By Sunita Mager – Culture and art in Cambodia are a hot topic. There hasn’t been as much artistic expression in traditional and contemporary performances, street art, modern art and music as there is right now. There are art galleries on every corner in Battambang, new galleries opening in Siem Reap, performances to watch and music creations to hear throughout the country as Cambodian’s art scene is taking flight. Young and creative youth are shaping contemporary Cambodian Pop Culture and reviving it.
Why is Culture and Arts so important?
In July 2014, The Royal Cambodian Government adopted the Culture Policy document that promotes artistic freedom and reflects a right balance between preservation of heritage and promotion of creativity. Together with the UNESCO of Cambodia, the Ministry of Culture and Fine Arts the Swedish Embassy in Cambodia, the Cambodia Film Commission, Cambodian Living Arts and Phare came together to create the Arts Forum in order to support culture and the arts and to contribute to the creative economy.
As the Cambodia’s UNESCO representative, Anne Lemaistre said, “The creative economy is not only one of the most rapidly growing sectors of the world economy in terms of income-generation, job creation and export earnings, but is also a highly trans-formative one in terms of liberating the potential of innovation in society, creating new cultural exchanges and fostering social development.”
The Arts Forum
On November 23rd 2017, the second Arts Forum took place and our director, Hout Dara, had the opportunity to moderate a set of 4 panel discussions held in the Ministry of Culture and Fine Arts of Cambodia (MoFCA) together with UNESCO as the organizing partner. The forum took the theme of “Partnership for Cultural Dynamism: Challenges and Opportunities”. This time, the forum opened up the discussion with the focus on the possible partnerships to support culture and discuss challenges and opportunities of the Public, Private and partnership sectors.
Roughly 200 people attended the forum from three main areas: The public sector which includes members from the Ministry of Economy Finance, Ministry of Culture and Fine Arts, Ministry of Education, Ministry of Tourism, and the Ministry of Information. The creative industry which includes professionals in the arts, and the private sector – a group of influencers who play an important role in enabling cultural activities in the country through their sponsorship, CSR initiatives and branding strategies.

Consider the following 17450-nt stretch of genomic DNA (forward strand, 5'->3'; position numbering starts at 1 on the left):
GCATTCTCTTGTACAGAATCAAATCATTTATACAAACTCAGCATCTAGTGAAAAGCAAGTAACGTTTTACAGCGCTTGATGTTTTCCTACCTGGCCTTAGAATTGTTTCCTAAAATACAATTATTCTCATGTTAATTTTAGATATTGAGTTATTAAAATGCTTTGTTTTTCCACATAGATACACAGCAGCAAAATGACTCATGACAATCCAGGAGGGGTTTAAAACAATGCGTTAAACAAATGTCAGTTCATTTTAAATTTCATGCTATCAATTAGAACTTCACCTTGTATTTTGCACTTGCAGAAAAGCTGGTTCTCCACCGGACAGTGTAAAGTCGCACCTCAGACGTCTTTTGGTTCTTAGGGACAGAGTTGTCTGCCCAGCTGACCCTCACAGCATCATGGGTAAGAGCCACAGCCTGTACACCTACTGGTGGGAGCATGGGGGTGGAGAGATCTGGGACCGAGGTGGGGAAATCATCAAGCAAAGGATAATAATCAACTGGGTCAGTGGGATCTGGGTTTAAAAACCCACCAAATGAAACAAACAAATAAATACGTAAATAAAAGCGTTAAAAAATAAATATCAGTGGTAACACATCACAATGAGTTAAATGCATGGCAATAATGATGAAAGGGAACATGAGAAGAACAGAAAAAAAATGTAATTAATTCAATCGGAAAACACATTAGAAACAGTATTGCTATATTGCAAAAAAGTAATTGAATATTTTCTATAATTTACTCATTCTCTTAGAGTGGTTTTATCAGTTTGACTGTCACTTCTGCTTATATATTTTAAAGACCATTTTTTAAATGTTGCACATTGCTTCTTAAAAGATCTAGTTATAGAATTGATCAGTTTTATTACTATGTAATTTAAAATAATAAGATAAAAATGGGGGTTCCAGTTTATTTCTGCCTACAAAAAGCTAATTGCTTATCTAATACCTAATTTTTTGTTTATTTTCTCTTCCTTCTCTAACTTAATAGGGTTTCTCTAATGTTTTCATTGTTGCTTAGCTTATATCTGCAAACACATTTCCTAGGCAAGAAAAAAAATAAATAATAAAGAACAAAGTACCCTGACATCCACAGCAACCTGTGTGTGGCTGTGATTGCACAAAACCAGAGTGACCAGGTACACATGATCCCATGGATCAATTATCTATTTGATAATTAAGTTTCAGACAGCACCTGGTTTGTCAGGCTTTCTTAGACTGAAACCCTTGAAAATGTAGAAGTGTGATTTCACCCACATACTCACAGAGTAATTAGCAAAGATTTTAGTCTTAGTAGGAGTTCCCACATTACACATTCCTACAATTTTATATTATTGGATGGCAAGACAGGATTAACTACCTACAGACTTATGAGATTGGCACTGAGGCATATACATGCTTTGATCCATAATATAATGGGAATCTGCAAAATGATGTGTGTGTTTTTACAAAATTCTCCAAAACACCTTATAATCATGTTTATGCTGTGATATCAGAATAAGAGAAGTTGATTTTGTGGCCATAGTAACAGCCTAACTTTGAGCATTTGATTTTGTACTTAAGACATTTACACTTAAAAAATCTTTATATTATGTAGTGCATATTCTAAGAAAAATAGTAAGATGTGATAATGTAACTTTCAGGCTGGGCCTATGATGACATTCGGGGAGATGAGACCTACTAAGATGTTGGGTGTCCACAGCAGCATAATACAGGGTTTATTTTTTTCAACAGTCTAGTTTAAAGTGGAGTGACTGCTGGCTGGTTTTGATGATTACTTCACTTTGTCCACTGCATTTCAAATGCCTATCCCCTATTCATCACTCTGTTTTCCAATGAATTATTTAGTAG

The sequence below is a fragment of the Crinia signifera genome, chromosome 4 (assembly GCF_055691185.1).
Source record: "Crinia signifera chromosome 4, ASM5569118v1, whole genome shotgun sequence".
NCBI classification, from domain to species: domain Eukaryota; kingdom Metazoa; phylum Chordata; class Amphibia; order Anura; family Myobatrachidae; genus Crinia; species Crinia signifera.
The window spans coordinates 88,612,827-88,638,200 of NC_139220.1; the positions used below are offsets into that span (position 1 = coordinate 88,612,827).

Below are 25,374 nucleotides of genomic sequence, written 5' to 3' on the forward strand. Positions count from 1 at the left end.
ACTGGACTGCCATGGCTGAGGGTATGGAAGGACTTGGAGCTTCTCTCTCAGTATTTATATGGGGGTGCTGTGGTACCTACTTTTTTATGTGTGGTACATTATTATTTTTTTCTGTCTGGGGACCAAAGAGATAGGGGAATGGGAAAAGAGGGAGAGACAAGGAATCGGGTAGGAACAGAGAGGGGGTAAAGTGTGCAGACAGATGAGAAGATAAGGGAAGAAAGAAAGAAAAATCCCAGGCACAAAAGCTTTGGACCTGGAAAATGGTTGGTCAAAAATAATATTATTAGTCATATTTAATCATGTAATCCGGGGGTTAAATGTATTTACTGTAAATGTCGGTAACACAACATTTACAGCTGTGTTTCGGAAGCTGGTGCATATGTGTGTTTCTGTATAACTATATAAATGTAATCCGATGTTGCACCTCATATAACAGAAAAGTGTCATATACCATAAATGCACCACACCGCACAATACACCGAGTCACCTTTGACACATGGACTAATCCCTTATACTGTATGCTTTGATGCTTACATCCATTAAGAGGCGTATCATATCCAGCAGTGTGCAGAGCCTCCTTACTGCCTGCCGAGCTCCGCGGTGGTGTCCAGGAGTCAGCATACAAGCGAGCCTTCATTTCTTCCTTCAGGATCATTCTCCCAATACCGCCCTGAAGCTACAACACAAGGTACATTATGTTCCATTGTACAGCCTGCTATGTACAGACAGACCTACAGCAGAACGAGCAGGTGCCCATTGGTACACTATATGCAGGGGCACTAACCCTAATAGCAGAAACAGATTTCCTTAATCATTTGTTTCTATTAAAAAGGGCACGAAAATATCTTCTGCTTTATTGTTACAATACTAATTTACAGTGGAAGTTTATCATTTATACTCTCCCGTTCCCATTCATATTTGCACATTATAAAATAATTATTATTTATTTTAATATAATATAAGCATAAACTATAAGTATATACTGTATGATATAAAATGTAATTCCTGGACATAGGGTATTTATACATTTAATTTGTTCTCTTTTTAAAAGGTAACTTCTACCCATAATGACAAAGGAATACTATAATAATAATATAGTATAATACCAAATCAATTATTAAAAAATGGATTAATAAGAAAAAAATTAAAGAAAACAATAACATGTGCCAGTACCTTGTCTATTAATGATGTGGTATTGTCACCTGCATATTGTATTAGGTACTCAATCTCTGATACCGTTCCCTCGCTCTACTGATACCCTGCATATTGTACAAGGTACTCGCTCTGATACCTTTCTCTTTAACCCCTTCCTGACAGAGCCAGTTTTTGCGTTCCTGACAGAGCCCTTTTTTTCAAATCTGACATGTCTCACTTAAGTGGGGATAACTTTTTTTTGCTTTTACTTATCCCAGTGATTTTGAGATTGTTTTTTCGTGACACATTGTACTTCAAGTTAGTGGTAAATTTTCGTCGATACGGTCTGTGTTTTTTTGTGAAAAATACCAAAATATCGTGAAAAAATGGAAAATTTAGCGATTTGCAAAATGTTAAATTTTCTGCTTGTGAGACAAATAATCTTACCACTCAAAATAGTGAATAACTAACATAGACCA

The day was filled with ideas on how each sector can contribute to the cultural and economical development of Cambodian art and culture. However Mr. Ricardo Casal, an art teacher put the importance of culture and the arts in humanity, social structure and the sense one’s of self-identity into clear perspective. Mr. Casal attested that an artist is primarily a researcher into the inner and outer self. He said that in our social construction, we need everyone in a healthy social eco-system. We need the intellectuals, the policy makers, the visionaries, the commerce savvies, the laborers and the artists.
Furthermore he continued saying that the arts must be supported by the country’s economic ecosystem. When both the policy makers and private sectors see the economic values of the arts and cultural activities, many different mechanism can be inspired and learned from different successful models around the world to enable a striving creative industry.
The Arts Forum is a tool to keep the discussion going, and to continue to support the inevitable growing art culture in Cambodia. This is a first of its kind, and though in its early stages, it’s a step forward in the preservation and development of Cambodian arts (and pop) culture and we are curious to see it’s flourishing developments.